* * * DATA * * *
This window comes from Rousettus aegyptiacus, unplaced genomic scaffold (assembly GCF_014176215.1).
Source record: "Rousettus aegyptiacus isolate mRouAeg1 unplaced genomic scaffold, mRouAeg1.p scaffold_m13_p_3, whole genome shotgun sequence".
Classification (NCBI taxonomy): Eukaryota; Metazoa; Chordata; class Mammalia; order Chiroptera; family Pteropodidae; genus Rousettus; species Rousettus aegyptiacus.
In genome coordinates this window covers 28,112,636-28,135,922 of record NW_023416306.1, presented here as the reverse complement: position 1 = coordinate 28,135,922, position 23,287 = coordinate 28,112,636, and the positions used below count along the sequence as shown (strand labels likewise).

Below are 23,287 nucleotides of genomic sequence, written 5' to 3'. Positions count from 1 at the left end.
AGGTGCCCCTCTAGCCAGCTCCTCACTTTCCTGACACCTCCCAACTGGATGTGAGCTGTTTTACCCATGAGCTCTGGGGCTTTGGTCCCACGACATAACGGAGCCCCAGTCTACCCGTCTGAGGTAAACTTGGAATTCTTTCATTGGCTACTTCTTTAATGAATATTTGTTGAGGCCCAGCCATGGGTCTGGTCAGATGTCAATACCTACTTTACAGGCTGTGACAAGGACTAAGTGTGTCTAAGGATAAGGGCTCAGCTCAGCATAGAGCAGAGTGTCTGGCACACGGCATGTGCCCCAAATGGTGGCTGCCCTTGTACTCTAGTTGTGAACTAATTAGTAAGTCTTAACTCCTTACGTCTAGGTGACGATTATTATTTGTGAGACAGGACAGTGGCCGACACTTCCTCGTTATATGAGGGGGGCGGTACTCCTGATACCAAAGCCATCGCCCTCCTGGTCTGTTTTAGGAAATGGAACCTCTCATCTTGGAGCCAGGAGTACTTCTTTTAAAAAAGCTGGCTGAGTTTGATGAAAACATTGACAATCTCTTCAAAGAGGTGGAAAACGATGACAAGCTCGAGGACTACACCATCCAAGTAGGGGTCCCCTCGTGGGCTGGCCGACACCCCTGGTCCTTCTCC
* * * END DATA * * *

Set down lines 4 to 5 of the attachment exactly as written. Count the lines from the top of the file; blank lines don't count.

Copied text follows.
In genome coordinates this window covers 28,112,636-28,135,922 of record NW_023416306.1, presented here as the reverse complement: position 1 = coordinate 28,135,922, position 23,287 = coordinate 28,112,636, and the positions used below count along the sequence as shown (strand labels likewise).

Below are 23,287 nucleotides of genomic sequence, written 5' to 3'. Positions count from 1 at the left end.